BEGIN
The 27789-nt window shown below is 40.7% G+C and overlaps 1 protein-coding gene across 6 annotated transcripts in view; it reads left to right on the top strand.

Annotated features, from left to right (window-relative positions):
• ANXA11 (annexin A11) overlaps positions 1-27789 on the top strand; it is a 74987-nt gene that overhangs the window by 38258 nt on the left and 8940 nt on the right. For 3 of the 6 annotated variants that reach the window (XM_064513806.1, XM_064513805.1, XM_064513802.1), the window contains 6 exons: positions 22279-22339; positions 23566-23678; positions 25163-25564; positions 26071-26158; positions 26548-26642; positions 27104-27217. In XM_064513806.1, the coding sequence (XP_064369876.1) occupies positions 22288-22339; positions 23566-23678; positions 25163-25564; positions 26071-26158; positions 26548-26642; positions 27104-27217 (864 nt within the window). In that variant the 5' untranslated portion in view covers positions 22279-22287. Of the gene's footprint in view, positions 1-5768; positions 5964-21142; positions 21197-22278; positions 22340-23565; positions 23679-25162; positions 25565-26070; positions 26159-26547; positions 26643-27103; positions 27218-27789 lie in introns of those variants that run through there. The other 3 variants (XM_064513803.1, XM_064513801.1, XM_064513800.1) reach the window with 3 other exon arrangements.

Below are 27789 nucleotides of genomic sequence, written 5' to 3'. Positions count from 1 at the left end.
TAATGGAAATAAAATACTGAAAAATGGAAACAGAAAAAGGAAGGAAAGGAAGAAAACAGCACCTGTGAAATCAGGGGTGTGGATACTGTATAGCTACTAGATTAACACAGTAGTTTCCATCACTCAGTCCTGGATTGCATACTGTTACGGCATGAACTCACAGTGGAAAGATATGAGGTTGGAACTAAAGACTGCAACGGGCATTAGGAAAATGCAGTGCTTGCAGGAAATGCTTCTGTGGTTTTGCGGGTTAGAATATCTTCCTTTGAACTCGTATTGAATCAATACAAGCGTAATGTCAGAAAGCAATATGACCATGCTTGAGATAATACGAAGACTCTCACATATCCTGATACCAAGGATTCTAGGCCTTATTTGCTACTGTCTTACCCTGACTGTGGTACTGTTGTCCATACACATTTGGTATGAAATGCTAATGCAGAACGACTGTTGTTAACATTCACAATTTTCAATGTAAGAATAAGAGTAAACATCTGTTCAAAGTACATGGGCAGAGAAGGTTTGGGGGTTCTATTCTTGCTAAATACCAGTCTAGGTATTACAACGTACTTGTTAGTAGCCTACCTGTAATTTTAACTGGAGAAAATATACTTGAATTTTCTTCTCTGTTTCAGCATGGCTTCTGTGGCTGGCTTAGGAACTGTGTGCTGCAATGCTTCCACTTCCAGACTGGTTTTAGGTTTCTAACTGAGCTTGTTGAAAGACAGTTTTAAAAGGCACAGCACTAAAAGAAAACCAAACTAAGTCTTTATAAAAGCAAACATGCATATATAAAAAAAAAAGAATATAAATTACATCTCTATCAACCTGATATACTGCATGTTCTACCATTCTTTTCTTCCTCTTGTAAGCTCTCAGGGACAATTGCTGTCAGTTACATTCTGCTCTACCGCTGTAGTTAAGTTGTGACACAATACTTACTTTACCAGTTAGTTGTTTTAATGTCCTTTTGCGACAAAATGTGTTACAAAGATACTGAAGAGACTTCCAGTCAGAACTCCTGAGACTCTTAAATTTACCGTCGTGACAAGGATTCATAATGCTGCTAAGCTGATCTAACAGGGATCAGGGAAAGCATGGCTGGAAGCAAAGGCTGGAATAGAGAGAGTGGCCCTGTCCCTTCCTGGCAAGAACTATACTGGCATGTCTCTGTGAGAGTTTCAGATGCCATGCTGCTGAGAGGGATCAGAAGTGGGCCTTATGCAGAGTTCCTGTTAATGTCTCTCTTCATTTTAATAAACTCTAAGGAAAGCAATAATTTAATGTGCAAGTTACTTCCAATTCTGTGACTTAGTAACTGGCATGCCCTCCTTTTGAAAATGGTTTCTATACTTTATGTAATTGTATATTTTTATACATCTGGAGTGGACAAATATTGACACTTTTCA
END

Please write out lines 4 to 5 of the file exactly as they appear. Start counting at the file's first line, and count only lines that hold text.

Below are 27789 nucleotides of genomic sequence, written 5' to 3'. Positions count from 1 at the left end.
TAATGGAAATAAAATACTGAAAAATGGAAACAGAAAAAGGAAGGAAAGGAAGAAAACAGCACCTGTGAAATCAGGGGTGTGGATACTGTATAGCTACTAGATTAACACAGTAGTTTCCATCACTCAGTCCTGGATTGCATACTGTTACGGCATGAACTCACAGTGGAAAGATATGAGGTTGGAACTAAAGACTGCAACGGGCATTAGGAAAATGCAGTGCTTGCAGGAAATGCTTCTGTGGTTTTGCGGGTTAGAATATCTTCCTTTGAACTCGTATTGAATCAATACAAGCGTAATGTCAGAAAGCAATATGACCATGCTTGAGATAATACGAAGACTCTCACATATCCTGATACCAAGGATTCTAGGCCTTATTTGCTACTGTCTTACCCTGACTGTGGTACTGTTGTCCATACACATTTGGTATGAAATGCTAATGCAGAACGACTGTTGTTAACATTCACAATTTTCAATGTAAGAATAAGAGTAAACATCTGTTCAAAGTACATGGGCAGAGAAGGTTTGGGGGTTCTATTCTTGCTAAATACCAGTCTAGGTATTACAACGTACTTGTTAGTAGCCTACCTGTAATTTTAACTGGAGAAAATATACTTGAATTTTCTTCTCTGTTTCAGCATGGCTTCTGTGGCTGGCTTAGGAACTGTGTGCTGCAATGCTTCCACTTCCAGACTGGTTTTAGGTTTCTAACTGAGCTTGTTGAAAGACAGTTTTAAAAGGCACAGCACTAAAAGAAAACCAAACTAAGTCTTTATAAAAGCAAACATGCATATATAAAAAAAAAAGAATATAAATTACATCTCTATCAACCTGATATACTGCATGTTCTACCATTCTTTTCTTCCTCTTGTAAGCTCTCAGGGACAATTGCTGTCAGTTACATTCTGCTCTACCGCTGTAGTTAAGTTGTGACACAATACTTACTTTACCAGTTAGTTGTTTTAATGTCCTTTTGCGACAAAATGTGTTACAAAGATACTGAAGAGACTTCCAGTCAGAACTCCTGAGACTCTTAAATTTACCGTCGTGACAAGGATTCATAATGCTGCTAAGCTGATCTAACAGGGATCAGGGAAAGCATGGCTGGAAGCAAAGGCTGGAATAGAGAGAGTGGCCCTGTCCCTTCCTGGCAAGAACTATACTGGCATGTCTCTGTGAGAGTTTCAGATGCCATGCTGCTGAGAGGGATCAGAAGTGGGCCTTATGCAGAGTTCCTGTTAATGTCTCTCTTCATTTTAATAAACTCTAAGGAAAGCAATAATTTAATGTGCAAGTTACTTCCAATTCTGTGACTTAGTAACTGGCATGCCCTCCTTTTGAAAATGGTTTCTATACTTTATGTAATTGTATATTTTTATACATCTGGAGTGGACAAATATTGACACTTTTCA